Define specific targets, align the necessary resources to hit those targets, and then measure progress and results. For example, when a hospital measured patient satisfaction and looked at the results for each doctor, one doctor with a particularly low satisfaction rating wanted to know why his scores were so low when clinical outcomes were high. It turned out that the doctor was perceived poorly by patients in the category of "listening." By looking at the data and adjusting his behavior, this physician markedly improved results.

Principle 3:

Build a Culture Around Service

Keep your organization's goals in front of you and then script behaviors to accomplish them. For example, organizations might develop a protocol of "key words at key times." In a hospital setting, this could mean taking an extra few seconds to explain to a patient why you are pulling the curtain shut between beds. The patient might think you are being rude or trying to hide something. A simple explanation, such as, "We want to make sure you have some privacy. Let me close the curtains for you," can go a long way to boost that patient's perception that you have his or her best interest in mind.

Principle 4:

Create and Develop Leaders

Invest in leaders by continuous training. Take them off-site every 90 days to participate in a Leadership Development Institute that focuses on a specific learning objective, such as maximizing staff scheduling, running an effective meeting, or addressing specific challenges the company faces.

Principle 5:

Focus on Employee Satisfaction

"Satisfied employees do a better job," says Studer. Employees want three things: to believe that the organization has the right purpose, to know that their job is worthwhile and to make a difference. Studer advocates "rounding for outcomes." Leaders and executives should go to the employees' work area and communicate with them on a regular basis. Ask what is going well and whether there is anyone in particular in the unit or division who deserves particular recognition, thereby giving fellow employees a chance to praise each other. Ask employees about improvements they'd like and whether they have the tools and equipment to do their jobs.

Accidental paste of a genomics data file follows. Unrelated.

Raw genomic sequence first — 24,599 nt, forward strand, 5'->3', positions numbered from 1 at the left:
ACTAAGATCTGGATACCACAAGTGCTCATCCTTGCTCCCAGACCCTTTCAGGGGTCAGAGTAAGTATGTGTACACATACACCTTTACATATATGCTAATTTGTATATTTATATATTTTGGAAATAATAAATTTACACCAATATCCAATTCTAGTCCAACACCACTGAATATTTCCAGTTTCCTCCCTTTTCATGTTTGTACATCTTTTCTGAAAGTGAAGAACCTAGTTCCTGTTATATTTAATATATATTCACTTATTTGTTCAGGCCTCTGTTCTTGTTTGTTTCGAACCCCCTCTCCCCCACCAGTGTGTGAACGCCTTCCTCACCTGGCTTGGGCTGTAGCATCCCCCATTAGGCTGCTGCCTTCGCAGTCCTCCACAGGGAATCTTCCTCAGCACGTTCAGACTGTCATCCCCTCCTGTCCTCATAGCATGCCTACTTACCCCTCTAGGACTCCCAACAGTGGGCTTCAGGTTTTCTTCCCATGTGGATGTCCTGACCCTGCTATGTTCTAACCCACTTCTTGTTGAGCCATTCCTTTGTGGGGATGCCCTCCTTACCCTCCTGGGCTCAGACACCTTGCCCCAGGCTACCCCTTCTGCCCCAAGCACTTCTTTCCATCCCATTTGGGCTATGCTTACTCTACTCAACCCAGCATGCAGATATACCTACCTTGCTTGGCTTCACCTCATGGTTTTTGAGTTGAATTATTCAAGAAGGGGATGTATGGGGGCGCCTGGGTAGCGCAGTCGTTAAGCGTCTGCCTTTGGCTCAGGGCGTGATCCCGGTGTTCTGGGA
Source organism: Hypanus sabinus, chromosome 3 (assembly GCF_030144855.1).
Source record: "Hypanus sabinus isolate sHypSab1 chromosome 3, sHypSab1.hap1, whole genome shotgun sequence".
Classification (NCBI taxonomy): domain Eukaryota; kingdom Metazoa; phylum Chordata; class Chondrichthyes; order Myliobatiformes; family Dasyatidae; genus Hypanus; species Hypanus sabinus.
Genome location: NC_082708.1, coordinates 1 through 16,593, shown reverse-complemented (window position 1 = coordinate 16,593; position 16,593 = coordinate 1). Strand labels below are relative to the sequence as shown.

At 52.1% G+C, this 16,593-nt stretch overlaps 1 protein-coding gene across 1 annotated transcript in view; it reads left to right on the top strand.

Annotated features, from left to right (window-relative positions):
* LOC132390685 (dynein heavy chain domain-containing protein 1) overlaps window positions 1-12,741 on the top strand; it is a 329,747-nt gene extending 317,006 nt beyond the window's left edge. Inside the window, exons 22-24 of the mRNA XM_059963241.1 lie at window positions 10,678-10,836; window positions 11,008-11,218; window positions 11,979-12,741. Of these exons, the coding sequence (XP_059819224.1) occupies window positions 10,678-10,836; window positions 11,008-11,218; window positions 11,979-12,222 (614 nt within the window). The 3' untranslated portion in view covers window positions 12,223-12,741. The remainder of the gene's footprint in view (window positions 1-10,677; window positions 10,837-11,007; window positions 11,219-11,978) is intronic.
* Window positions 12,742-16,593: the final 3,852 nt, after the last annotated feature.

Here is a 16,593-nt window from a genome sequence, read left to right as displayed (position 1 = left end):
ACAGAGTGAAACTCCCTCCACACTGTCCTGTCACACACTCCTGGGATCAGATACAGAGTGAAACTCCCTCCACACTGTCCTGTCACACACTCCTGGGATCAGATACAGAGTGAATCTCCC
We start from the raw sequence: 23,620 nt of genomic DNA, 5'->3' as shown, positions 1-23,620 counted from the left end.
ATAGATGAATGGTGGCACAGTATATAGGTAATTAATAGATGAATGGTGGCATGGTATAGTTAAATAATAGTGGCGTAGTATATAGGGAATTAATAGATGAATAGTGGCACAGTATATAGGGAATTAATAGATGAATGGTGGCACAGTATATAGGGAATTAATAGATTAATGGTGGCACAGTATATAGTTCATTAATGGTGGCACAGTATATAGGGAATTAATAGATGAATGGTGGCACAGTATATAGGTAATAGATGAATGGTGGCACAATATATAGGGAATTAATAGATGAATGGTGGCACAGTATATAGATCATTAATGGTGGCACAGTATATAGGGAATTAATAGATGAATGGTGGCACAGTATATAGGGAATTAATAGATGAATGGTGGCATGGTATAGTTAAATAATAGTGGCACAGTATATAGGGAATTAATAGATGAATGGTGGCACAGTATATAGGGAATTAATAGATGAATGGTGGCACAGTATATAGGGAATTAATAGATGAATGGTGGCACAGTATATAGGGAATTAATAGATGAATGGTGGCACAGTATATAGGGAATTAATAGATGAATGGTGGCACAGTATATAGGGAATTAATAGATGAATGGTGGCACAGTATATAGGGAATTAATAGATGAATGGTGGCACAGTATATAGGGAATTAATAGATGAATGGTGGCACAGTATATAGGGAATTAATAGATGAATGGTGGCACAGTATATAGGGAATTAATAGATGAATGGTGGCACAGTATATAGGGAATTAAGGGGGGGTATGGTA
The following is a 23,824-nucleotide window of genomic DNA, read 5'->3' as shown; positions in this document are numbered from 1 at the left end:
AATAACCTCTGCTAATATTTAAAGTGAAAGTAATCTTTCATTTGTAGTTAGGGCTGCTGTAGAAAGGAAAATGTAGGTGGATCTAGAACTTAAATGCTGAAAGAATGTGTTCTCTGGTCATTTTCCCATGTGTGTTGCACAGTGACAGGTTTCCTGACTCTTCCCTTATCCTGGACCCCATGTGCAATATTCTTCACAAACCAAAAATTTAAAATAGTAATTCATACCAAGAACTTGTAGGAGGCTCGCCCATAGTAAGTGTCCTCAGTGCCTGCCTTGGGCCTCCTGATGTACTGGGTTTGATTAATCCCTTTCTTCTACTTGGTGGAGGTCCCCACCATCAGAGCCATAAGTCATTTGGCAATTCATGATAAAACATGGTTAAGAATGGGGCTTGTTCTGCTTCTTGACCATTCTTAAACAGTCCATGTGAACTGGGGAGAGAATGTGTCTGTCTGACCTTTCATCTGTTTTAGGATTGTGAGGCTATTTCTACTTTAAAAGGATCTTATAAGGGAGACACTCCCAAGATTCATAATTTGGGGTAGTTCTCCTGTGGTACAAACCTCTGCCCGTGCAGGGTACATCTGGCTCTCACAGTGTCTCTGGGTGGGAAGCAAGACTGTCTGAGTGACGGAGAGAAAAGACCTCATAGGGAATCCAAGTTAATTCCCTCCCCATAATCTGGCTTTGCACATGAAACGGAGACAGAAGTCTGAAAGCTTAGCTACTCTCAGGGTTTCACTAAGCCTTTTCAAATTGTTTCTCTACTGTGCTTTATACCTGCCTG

Principle 6:

Build Individual Accountability

Get your employees to act like owners instead of renters. "It's amazing what your staff will do when they feel ownership with an organization," Studer says. Encourage peer interviewing (existing employees take a personal interest in the new hire's success), and pay close attention to how a new employee is faring in the first 90 days.

"A lot of employees get discouraged in the first 90 days," Studer explains. "A new job can be overwhelming, so we encourage supervisors to sit down with employees and ask the following: How do we compare to what we said we were going to be like? Tell me what is going well and who has been helpful to you? What can we do better? Is there any reason why you would think about leaving?" These questions acknowledge that the new employee has certain expectations, helps to focus the new employee on the positive while opening up an opportunity for the new employee's peers to be recognized, and lets the employee know you value his or her input.